Last winter, cyclists in Zaanstad could enter slippery locations or locations where they may have fallen, into a website specially developed by the Fietsberaad. A total of about 200 entries were received. The idea behind this is to quickly inform municipalities of bottlenecks encountered by cyclists. Municipalities can therefore respond quickly and provide information on measures taken, via Twitter and other communication channels. On the basis of this and other pilots, the Fietsberaad has put together a report containing among other things a phased plan to be followed by road authorities in order to determine how to perform winter maintenance on bicycle routes structurally and efficiently.
Most important is the designation of a main cycling network that will be subjected to priority winter maintenance. It is after all not feasible nor affordable to combat slipperiness on all roads and paths. One must make choices and commit these to a clear map of the cycling routes on which the road authority will perform winter maintenance.
The basis of this map is an analysis of the most important points of departure and arrival such as shops, schools, work locations, and public facilities. For this reason it is essential that a traffic planner from the municipality needs to be involved.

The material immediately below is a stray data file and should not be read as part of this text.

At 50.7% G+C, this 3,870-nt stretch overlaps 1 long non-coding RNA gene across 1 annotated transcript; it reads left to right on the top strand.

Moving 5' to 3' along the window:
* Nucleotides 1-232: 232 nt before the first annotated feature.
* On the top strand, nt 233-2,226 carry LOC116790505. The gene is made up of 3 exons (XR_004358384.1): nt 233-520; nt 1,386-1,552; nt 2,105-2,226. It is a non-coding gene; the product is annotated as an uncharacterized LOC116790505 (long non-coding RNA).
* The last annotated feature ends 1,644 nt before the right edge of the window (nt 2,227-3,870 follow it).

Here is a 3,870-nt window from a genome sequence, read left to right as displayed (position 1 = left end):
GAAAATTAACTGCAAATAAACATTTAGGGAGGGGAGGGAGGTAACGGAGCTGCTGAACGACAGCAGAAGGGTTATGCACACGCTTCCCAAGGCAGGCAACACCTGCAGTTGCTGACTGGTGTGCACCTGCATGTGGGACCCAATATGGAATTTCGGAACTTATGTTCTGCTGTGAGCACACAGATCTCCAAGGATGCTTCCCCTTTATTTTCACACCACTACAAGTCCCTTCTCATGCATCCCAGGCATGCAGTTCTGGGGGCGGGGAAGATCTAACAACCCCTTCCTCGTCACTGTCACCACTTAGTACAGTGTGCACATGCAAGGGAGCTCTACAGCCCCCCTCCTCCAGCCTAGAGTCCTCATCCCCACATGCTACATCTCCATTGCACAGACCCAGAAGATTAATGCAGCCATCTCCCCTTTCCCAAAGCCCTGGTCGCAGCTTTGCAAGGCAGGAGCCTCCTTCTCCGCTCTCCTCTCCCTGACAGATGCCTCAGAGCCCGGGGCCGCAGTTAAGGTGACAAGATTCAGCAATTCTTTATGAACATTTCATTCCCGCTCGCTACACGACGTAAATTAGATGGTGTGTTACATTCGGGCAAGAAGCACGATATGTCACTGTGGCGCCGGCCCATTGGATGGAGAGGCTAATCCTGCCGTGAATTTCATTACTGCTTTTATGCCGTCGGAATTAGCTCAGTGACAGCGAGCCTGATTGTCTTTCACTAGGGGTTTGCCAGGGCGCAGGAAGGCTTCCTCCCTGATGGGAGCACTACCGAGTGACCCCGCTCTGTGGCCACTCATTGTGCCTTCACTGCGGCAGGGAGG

A good communication strategy enhances the effectiveness of winter maintenance and investments. For example, a dynamically updated digital map can show cyclists where winter maintenance is taking place. It is also recommended that performance indicators be established for winter maintenance on the cycling network: how fast does one respond when slipperiness is reported, how much icing agent is used, etc.
Finally, a good evaluation is also necessary. Must budgets and goals be adjusted? Are changes in the winter maintenance network desirable? Can winter maintenance vehicles be deployed more efficiently?
The evaluation can lead to desired modifications to the infrastructure. A common example is the removal of poles/bollards on cycling paths, allowing winter maintenance vehicles easier access. Accidents can also be prevented by replacing those sections paved with bricks on a cycling path that is otherwise asphalted.